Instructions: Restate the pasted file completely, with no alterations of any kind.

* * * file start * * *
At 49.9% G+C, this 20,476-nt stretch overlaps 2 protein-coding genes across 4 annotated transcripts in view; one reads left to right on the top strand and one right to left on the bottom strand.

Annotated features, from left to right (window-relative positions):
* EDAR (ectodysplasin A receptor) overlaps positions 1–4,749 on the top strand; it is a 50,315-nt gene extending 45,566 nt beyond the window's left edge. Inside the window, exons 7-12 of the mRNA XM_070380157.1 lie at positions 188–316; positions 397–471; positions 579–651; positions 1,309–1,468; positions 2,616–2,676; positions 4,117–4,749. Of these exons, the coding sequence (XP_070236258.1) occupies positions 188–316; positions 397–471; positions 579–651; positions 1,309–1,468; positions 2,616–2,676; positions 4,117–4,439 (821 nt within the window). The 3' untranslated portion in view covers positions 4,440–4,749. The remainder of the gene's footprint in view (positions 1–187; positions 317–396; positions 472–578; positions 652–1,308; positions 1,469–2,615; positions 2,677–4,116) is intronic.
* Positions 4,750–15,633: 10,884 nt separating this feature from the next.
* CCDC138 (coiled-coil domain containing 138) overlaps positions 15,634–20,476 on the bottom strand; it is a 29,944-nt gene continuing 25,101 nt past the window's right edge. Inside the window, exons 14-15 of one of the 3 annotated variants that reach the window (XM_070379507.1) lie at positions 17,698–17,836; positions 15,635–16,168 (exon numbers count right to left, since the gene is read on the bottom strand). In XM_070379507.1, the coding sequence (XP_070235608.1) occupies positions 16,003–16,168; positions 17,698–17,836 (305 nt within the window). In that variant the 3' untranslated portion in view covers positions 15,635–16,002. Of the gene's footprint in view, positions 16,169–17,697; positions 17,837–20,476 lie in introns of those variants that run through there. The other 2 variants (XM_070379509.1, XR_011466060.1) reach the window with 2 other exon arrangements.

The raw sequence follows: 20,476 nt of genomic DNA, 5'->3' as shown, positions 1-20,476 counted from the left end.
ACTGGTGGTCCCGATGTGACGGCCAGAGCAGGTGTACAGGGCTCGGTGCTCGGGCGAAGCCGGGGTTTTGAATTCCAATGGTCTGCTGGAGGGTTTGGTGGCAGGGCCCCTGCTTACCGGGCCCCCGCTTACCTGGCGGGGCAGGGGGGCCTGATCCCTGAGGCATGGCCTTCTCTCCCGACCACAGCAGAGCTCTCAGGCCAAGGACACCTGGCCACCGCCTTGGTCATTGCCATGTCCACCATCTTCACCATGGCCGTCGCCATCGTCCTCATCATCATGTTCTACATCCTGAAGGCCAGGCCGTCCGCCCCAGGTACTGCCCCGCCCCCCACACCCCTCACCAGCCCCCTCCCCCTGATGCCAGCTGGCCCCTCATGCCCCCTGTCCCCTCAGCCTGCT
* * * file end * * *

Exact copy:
At 49.9% G+C, this 20,476-nt stretch overlaps 2 protein-coding genes across 4 annotated transcripts in view; one reads left to right on the top strand and one right to left on the bottom strand.

Annotated features, from left to right (window-relative positions):
* EDAR (ectodysplasin A receptor) overlaps positions 1–4,749 on the top strand; it is a 50,315-nt gene extending 45,566 nt beyond the window's left edge. Inside the window, exons 7-12 of the mRNA XM_070380157.1 lie at positions 188–316; positions 397–471; positions 579–651; positions 1,309–1,468; positions 2,616–2,676; positions 4,117–4,749. Of these exons, the coding sequence (XP_070236258.1) occupies positions 188–316; positions 397–471; positions 579–651; positions 1,309–1,468; positions 2,616–2,676; positions 4,117–4,439 (821 nt within the window). The 3' untranslated portion in view covers positions 4,440–4,749. The remainder of the gene's footprint in view (positions 1–187; positions 317–396; positions 472–578; positions 652–1,308; positions 1,469–2,615; positions 2,677–4,116) is intronic.
* Positions 4,750–15,633: 10,884 nt separating this feature from the next.
* CCDC138 (coiled-coil domain containing 138) overlaps positions 15,634–20,476 on the bottom strand; it is a 29,944-nt gene continuing 25,101 nt past the window's right edge. Inside the window, exons 14-15 of one of the 3 annotated variants that reach the window (XM_070379507.1) lie at positions 17,698–17,836; positions 15,635–16,168 (exon numbers count right to left, since the gene is read on the bottom strand). In XM_070379507.1, the coding sequence (XP_070235608.1) occupies positions 16,003–16,168; positions 17,698–17,836 (305 nt within the window). In that variant the 3' untranslated portion in view covers positions 15,635–16,002. Of the gene's footprint in view, positions 16,169–17,697; positions 17,837–20,476 lie in introns of those variants that run through there. The other 2 variants (XM_070379509.1, XR_011466060.1) reach the window with 2 other exon arrangements.

The raw sequence follows: 20,476 nt of genomic DNA, 5'->3' as shown, positions 1-20,476 counted from the left end.
ACTGGTGGTCCCGATGTGACGGCCAGAGCAGGTGTACAGGGCTCGGTGCTCGGGCGAAGCCGGGGTTTTGAATTCCAATGGTCTGCTGGAGGGTTTGGTGGCAGGGCCCCTGCTTACCGGGCCCCCGCTTACCTGGCGGGGCAGGGGGGCCTGATCCCTGAGGCATGGCCTTCTCTCCCGACCACAGCAGAGCTCTCAGGCCAAGGACACCTGGCCACCGCCTTGGTCATTGCCATGTCCACCATCTTCACCATGGCCGTCGCCATCGTCCTCATCATCATGTTCTACATCCTGAAGGCCAGGCCGTCCGCCCCAGGTACTGCCCCGCCCCCCACACCCCTCACCAGCCCCCTCCCCCTGATGCCAGCTGGCCCCTCATGCCCCCTGTCCCCTCAGCCTGCT